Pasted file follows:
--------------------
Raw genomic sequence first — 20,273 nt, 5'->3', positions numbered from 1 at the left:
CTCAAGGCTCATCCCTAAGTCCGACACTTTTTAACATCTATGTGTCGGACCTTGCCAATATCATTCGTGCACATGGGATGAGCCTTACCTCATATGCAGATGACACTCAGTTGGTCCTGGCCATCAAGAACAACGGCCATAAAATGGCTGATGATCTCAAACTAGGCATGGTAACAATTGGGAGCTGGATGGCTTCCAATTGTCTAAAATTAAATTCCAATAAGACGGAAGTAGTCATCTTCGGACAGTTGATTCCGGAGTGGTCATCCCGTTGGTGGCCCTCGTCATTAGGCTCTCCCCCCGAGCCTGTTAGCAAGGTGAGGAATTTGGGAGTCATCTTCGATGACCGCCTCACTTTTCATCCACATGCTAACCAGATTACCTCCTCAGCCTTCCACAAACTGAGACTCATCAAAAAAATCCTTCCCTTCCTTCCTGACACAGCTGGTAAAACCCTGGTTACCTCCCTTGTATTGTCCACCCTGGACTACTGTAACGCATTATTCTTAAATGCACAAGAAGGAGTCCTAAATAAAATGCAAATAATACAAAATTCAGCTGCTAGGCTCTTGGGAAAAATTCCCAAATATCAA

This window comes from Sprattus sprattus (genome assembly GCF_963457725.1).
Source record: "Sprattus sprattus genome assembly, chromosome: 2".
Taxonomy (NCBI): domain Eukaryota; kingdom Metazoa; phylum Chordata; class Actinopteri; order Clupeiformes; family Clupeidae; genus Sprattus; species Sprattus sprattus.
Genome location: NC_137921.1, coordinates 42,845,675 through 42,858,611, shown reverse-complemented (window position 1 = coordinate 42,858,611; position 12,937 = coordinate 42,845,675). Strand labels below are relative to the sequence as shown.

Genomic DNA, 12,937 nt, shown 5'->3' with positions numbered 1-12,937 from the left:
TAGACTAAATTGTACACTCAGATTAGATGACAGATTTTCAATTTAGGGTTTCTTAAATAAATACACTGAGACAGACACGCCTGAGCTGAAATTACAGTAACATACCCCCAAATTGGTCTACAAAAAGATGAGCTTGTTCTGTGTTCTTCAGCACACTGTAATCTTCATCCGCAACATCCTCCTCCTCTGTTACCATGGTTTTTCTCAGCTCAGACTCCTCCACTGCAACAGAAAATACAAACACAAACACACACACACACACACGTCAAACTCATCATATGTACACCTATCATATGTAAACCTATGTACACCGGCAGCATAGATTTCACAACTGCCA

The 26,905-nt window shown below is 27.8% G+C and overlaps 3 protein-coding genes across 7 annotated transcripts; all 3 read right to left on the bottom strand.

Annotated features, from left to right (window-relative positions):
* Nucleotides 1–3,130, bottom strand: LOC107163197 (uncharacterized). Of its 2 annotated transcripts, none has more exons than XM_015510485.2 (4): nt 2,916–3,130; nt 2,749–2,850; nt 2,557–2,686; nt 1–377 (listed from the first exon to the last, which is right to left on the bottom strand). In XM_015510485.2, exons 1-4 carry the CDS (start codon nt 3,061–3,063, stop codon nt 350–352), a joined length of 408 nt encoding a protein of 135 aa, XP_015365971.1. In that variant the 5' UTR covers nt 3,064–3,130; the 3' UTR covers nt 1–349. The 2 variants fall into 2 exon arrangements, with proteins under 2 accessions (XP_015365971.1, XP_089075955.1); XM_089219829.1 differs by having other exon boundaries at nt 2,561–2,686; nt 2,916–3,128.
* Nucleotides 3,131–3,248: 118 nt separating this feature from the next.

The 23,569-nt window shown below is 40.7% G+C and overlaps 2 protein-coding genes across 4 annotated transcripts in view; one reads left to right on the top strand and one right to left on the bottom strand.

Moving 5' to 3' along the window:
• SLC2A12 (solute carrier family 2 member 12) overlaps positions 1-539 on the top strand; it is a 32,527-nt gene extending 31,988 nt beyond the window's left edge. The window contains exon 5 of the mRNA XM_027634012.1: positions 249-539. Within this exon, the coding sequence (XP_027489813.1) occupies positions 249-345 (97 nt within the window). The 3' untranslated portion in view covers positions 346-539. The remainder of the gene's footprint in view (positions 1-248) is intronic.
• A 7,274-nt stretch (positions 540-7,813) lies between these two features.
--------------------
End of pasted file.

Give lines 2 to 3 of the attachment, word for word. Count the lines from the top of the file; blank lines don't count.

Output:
CTCAAGGCTCATCCCTAAGTCCGACACTTTTTAACATCTATGTGTCGGACCTTGCCAATATCATTCGTGCACATGGGATGAGCCTTACCTCATATGCAGATGACACTCAGTTGGTCCTGGCCATCAAGAACAACGGCCATAAAATGGCTGATGATCTCAAACTAGGCATGGTAACAATTGGGAGCTGGATGGCTTCCAATTGTCTAAAATTAAATTCCAATAAGACGGAAGTAGTCATCTTCGGACAGTTGATTCCGGAGTGGTCATCCCGTTGGTGGCCCTCGTCATTAGGCTCTCCCCCCGAGCCTGTTAGCAAGGTGAGGAATTTGGGAGTCATCTTCGATGACCGCCTCACTTTTCATCCACATGCTAACCAGATTACCTCCTCAGCCTTCCACAAACTGAGACTCATCAAAAAAATCCTTCCCTTCCTTCCTGACACAGCTGGTAAAACCCTGGTTACCTCCCTTGTATTGTCCACCCTGGACTACTGTAACGCATTATTCTTAAATGCACAAGAAGGAGTCCTAAATAAAATGCAAATAATACAAAATTCAGCTGCTAGGCTCTTGGGAAAAATTCCCAAATATCAA

This window comes from Sprattus sprattus (genome assembly GCF_963457725.1).